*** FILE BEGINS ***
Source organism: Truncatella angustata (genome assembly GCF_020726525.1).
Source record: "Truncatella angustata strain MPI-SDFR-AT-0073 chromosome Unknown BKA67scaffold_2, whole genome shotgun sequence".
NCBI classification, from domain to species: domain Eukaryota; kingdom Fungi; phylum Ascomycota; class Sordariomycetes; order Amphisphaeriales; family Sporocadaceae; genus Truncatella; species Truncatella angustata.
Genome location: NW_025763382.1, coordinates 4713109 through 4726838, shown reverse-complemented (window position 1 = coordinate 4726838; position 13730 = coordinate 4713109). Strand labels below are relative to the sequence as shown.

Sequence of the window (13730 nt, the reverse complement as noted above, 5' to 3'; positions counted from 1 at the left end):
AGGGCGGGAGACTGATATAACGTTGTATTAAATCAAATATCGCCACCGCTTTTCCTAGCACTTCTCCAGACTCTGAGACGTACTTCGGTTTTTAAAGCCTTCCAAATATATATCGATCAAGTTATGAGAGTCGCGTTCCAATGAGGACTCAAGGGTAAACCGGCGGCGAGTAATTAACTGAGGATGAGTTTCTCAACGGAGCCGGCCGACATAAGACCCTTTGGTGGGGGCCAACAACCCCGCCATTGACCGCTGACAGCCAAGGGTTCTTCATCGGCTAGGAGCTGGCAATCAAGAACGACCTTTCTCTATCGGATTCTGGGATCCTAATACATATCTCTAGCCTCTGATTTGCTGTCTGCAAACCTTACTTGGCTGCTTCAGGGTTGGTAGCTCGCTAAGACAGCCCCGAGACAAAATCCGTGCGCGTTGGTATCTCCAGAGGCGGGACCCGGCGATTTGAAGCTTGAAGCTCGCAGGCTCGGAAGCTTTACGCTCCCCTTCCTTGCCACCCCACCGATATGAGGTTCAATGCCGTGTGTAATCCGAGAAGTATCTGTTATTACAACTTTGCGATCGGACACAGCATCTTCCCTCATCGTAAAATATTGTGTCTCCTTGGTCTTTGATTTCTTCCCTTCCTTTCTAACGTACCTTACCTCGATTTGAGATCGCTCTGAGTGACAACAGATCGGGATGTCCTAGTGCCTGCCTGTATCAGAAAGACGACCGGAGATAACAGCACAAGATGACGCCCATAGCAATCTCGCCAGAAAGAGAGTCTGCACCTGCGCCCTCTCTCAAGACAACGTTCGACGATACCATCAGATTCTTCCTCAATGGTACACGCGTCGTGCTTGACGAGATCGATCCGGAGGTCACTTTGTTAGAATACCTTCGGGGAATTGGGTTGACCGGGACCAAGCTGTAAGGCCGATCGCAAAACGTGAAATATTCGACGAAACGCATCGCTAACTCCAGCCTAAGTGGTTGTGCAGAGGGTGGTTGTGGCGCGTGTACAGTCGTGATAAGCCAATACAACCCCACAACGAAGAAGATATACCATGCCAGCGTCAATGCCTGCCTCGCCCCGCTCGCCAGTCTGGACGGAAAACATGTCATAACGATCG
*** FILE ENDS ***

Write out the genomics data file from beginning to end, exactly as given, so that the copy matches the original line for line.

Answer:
Source organism: Truncatella angustata (genome assembly GCF_020726525.1).
Source record: "Truncatella angustata strain MPI-SDFR-AT-0073 chromosome Unknown BKA67scaffold_2, whole genome shotgun sequence".
NCBI classification, from domain to species: domain Eukaryota; kingdom Fungi; phylum Ascomycota; class Sordariomycetes; order Amphisphaeriales; family Sporocadaceae; genus Truncatella; species Truncatella angustata.
Genome location: NW_025763382.1, coordinates 4713109 through 4726838, shown reverse-complemented (window position 1 = coordinate 4726838; position 13730 = coordinate 4713109). Strand labels below are relative to the sequence as shown.

Sequence of the window (13730 nt, the reverse complement as noted above, 5' to 3'; positions counted from 1 at the left end):
AGGGCGGGAGACTGATATAACGTTGTATTAAATCAAATATCGCCACCGCTTTTCCTAGCACTTCTCCAGACTCTGAGACGTACTTCGGTTTTTAAAGCCTTCCAAATATATATCGATCAAGTTATGAGAGTCGCGTTCCAATGAGGACTCAAGGGTAAACCGGCGGCGAGTAATTAACTGAGGATGAGTTTCTCAACGGAGCCGGCCGACATAAGACCCTTTGGTGGGGGCCAACAACCCCGCCATTGACCGCTGACAGCCAAGGGTTCTTCATCGGCTAGGAGCTGGCAATCAAGAACGACCTTTCTCTATCGGATTCTGGGATCCTAATACATATCTCTAGCCTCTGATTTGCTGTCTGCAAACCTTACTTGGCTGCTTCAGGGTTGGTAGCTCGCTAAGACAGCCCCGAGACAAAATCCGTGCGCGTTGGTATCTCCAGAGGCGGGACCCGGCGATTTGAAGCTTGAAGCTCGCAGGCTCGGAAGCTTTACGCTCCCCTTCCTTGCCACCCCACCGATATGAGGTTCAATGCCGTGTGTAATCCGAGAAGTATCTGTTATTACAACTTTGCGATCGGACACAGCATCTTCCCTCATCGTAAAATATTGTGTCTCCTTGGTCTTTGATTTCTTCCCTTCCTTTCTAACGTACCTTACCTCGATTTGAGATCGCTCTGAGTGACAACAGATCGGGATGTCCTAGTGCCTGCCTGTATCAGAAAGACGACCGGAGATAACAGCACAAGATGACGCCCATAGCAATCTCGCCAGAAAGAGAGTCTGCACCTGCGCCCTCTCTCAAGACAACGTTCGACGATACCATCAGATTCTTCCTCAATGGTACACGCGTCGTGCTTGACGAGATCGATCCGGAGGTCACTTTGTTAGAATACCTTCGGGGAATTGGGTTGACCGGGACCAAGCTGTAAGGCCGATCGCAAAACGTGAAATATTCGACGAAACGCATCGCTAACTCCAGCCTAAGTGGTTGTGCAGAGGGTGGTTGTGGCGCGTGTACAGTCGTGATAAGCCAATACAACCCCACAACGAAGAAGATATACCATGCCAGCGTCAATGCCTGCCTCGCCCCGCTCGCCAGTCTGGACGGAAAACATGTCATAACGATCG